“Hustle” culture is contagious. The positive message of dream chasing through non-stop work might be inspiring to some, but it can ultimately lead to negative outcomes.
Students following this idea of all work and no rest are digging themselves into a hole. Hustle and Grind culture is toxic for students and is deteriorating physical and mental well being.
The problem stems from social media. Beauty gurus, olympic athletes and wealthy business owners, to name a few, portray an image of success through a steady flow of posts depicting high-profile events, endorsements and new merchandise. The depiction of “perfect” lives flood a viewer’s social media platforms and warp their perceptions of meaningful lives.
Hashtags with the words “grind,” “hustle” and “build your empire” are among millions and consist of incredibly fit models, money, cars and prominent actors in the industry. The messages meant to inspire its viewers to work toward achieving their goals ends up becoming unrealistic aspirations for the many on social media.
Social media users are encouraged to post about their own busy lives and flaunt being productive. Students probably know one friend who enjoys bragging about their chaotic schedule or their extensive to-do list and being busy becomes a competition. People begin tying their self-worth to their productivity and workload, and the pressure to maintain this image damages our society’s values.
College is a trying time for many students. Between demanding classes, homework, jobs and errands it seems like there is never time for a break. Recent studies and reports like the 2016 Higher Education Research Institute survey indicate record lows in student’s emotional health, yet their drive to achieve is much higher. Students working for extensive amounts of time are doing so at the cost of their mental health.
The media has taken notice of the number of students dealing with stress, anxiety and depression in college. The nation’s top schools are reporting an increase of students who need access to mental health services, and a possible cause is college student’s inadequacy dealing with stress. Many students don’t eat or sleep properly to keep up with their workload, thus increasing their vulnerability to mental disorders.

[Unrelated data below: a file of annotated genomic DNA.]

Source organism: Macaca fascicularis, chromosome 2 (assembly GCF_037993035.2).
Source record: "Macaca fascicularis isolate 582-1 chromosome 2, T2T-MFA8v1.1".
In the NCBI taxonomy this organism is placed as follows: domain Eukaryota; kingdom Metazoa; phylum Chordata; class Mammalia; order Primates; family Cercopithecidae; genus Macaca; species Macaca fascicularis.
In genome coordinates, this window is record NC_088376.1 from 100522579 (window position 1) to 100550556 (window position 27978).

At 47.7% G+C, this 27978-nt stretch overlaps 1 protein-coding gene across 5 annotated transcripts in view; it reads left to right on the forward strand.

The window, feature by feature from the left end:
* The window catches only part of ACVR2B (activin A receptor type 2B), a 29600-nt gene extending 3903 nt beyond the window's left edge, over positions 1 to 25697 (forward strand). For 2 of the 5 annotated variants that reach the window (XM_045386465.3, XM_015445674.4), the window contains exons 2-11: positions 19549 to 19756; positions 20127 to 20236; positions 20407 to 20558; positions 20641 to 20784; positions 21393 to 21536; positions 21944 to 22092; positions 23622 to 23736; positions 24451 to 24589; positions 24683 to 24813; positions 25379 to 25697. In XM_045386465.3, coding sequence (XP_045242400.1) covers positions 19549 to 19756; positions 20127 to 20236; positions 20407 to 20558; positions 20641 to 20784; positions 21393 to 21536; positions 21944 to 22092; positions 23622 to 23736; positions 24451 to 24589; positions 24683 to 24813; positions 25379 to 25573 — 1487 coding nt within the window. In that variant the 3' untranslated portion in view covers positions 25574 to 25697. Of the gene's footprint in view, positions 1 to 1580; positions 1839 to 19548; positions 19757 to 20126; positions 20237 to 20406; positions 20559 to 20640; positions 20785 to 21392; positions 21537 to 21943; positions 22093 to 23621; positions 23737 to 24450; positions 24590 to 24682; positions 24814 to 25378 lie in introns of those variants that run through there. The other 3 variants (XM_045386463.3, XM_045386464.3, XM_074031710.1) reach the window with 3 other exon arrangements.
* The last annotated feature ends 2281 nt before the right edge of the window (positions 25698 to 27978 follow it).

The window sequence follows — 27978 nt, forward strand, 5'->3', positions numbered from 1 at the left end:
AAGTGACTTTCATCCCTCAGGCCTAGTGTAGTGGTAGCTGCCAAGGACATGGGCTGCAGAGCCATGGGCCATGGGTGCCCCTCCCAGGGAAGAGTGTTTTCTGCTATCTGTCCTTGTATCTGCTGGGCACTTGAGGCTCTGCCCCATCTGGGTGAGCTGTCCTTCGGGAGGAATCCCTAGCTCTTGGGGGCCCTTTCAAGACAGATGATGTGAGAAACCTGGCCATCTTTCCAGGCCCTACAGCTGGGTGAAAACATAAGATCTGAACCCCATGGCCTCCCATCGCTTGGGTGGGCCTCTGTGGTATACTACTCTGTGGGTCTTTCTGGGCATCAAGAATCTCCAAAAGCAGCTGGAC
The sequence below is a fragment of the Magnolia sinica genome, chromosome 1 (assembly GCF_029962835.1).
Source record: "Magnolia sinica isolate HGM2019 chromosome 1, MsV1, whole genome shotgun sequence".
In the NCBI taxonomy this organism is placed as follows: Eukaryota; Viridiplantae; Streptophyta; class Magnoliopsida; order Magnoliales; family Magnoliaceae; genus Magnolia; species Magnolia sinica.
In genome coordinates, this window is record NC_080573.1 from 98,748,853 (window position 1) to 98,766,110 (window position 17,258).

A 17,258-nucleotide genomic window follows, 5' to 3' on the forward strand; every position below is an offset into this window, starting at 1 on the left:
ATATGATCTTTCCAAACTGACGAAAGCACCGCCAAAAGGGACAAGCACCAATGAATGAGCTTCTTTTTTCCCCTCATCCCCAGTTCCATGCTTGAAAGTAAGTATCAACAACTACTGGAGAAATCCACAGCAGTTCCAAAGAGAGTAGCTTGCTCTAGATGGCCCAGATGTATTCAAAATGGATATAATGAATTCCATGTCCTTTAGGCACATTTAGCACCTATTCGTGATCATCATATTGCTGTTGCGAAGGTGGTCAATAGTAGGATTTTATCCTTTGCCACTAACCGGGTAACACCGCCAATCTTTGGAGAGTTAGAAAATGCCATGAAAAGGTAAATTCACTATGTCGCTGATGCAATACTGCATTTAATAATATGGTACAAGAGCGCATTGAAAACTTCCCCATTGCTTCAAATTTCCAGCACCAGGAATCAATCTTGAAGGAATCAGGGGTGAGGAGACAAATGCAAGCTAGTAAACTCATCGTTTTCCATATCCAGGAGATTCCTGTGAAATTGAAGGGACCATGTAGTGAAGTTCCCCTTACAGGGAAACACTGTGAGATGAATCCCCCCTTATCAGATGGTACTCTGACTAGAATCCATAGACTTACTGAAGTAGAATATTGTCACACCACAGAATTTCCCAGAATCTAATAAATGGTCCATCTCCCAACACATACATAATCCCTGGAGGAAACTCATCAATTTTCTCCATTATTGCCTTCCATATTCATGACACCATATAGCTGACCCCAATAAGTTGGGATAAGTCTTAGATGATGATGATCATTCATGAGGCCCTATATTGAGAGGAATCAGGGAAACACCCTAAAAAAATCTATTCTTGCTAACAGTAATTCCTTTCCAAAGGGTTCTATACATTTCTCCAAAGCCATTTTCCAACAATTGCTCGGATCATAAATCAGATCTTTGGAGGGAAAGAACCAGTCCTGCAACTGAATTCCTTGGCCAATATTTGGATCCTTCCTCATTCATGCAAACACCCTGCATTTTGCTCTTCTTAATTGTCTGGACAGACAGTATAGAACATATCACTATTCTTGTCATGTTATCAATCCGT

“I try to study for each class at least 2 hours a day,” Rhea Shahani, a sophomore psychology major exercise science minor said.
For students taking multiple classes this can quickly add up to 8 to 10 hours of homework daily in addition to extracurriculars and jobs. Thus, our work driven society doesn’t include much time for rest and recovery.
“My sleep schedule is not ideal. I am one of the thousands of college students who don’t sleep,” Shahani said. “In a busy week, I average 4 to 5 hours of sleep a night.”
Hustle culture doesn’t address the behind the scenes stress that comes with maintaining a picture perfect life, people are afraid to admit the difficulties and failures that come with a busy lifestyle. Instead, it is often bottled up and unrecognized. Without an outlet for the stress, it can lead to anxiety, irritability, insomnia, depression, change in eating habits and substance abuse.
Promoting a grind lifestyle is more detrimental than we choose to accept, and taking time off to recuperate can actually increase productivity more than continuously functioning. Our lives should be more than a task list that needs to checked off. It’s time we stop idolizing the hustle culture and take time to live our lives outside of the classroom or office as well.